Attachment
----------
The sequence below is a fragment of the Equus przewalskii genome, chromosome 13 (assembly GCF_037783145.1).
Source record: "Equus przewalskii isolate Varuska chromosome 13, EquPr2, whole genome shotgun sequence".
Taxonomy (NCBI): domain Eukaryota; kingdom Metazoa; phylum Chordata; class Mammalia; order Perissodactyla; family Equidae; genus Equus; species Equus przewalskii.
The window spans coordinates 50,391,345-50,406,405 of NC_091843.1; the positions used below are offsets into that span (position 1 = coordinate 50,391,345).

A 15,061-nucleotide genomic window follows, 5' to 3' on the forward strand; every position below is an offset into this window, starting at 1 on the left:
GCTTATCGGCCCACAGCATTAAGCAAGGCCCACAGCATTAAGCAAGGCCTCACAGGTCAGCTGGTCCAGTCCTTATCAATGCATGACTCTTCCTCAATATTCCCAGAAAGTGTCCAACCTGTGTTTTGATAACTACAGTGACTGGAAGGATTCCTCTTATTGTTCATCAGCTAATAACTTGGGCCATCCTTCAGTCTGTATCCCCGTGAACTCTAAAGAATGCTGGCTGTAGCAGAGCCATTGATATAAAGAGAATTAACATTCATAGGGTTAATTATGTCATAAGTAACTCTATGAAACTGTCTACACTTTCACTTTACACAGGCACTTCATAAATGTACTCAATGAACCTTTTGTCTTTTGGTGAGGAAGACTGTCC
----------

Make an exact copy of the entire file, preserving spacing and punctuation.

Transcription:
The sequence below is a fragment of the Equus przewalskii genome, chromosome 13 (assembly GCF_037783145.1).
Source record: "Equus przewalskii isolate Varuska chromosome 13, EquPr2, whole genome shotgun sequence".
Taxonomy (NCBI): domain Eukaryota; kingdom Metazoa; phylum Chordata; class Mammalia; order Perissodactyla; family Equidae; genus Equus; species Equus przewalskii.
The window spans coordinates 50,391,345-50,406,405 of NC_091843.1; the positions used below are offsets into that span (position 1 = coordinate 50,391,345).

A 15,061-nucleotide genomic window follows, 5' to 3' on the forward strand; every position below is an offset into this window, starting at 1 on the left:
GCTTATCGGCCCACAGCATTAAGCAAGGCCCACAGCATTAAGCAAGGCCTCACAGGTCAGCTGGTCCAGTCCTTATCAATGCATGACTCTTCCTCAATATTCCCAGAAAGTGTCCAACCTGTGTTTTGATAACTACAGTGACTGGAAGGATTCCTCTTATTGTTCATCAGCTAATAACTTGGGCCATCCTTCAGTCTGTATCCCCGTGAACTCTAAAGAATGCTGGCTGTAGCAGAGCCATTGATATAAAGAGAATTAACATTCATAGGGTTAATTATGTCATAAGTAACTCTATGAAACTGTCTACACTTTCACTTTACACAGGCACTTCATAAATGTACTCAATGAACCTTTTGTCTTTTGGTGAGGAAGACTGTCC